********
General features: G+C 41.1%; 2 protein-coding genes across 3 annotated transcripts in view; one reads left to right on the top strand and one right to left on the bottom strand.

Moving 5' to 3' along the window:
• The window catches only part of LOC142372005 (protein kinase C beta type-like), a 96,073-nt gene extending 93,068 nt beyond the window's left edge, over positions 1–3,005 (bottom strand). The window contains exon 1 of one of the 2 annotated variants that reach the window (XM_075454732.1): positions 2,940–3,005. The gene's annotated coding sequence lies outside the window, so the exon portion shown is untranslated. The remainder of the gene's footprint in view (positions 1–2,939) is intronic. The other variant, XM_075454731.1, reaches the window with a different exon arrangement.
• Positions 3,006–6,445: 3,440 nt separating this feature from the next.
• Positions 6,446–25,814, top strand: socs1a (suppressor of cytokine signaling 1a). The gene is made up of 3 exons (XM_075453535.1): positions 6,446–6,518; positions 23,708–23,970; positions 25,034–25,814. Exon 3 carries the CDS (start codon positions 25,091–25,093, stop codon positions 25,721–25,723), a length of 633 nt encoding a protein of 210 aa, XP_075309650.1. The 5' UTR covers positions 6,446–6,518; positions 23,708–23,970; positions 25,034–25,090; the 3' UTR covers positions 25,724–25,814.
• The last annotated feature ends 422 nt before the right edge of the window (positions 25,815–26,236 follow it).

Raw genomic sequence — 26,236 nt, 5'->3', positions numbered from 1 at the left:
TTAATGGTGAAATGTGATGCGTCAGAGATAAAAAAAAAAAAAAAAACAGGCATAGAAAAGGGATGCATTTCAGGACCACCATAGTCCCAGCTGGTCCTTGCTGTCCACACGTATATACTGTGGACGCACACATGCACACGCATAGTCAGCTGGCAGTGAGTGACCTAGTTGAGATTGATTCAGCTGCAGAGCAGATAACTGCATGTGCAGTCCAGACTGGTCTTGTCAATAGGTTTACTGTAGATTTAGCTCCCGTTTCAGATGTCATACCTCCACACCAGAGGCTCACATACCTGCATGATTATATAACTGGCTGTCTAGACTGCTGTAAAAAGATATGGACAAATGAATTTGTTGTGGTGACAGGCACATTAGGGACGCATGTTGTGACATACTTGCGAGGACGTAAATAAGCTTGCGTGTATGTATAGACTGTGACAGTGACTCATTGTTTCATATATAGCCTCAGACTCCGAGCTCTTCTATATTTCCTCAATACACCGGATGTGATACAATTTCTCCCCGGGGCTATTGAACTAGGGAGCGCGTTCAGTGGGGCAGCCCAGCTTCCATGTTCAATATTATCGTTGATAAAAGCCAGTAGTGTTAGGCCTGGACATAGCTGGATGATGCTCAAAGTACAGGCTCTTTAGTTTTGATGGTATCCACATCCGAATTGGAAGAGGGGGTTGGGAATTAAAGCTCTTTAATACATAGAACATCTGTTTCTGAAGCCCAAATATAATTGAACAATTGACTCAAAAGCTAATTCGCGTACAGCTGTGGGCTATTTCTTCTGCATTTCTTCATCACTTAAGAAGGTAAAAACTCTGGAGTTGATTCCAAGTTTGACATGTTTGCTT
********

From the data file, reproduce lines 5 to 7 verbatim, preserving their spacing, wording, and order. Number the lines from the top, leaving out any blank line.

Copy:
• Positions 6,446–25,814, top strand: socs1a (suppressor of cytokine signaling 1a). The gene is made up of 3 exons (XM_075453535.1): positions 6,446–6,518; positions 23,708–23,970; positions 25,034–25,814. Exon 3 carries the CDS (start codon positions 25,091–25,093, stop codon positions 25,721–25,723), a length of 633 nt encoding a protein of 210 aa, XP_075309650.1. The 5' UTR covers positions 6,446–6,518; positions 23,708–23,970; positions 25,034–25,090; the 3' UTR covers positions 25,724–25,814.
• The last annotated feature ends 422 nt before the right edge of the window (positions 25,815–26,236 follow it).

Raw genomic sequence — 26,236 nt, 5'->3', positions numbered from 1 at the left: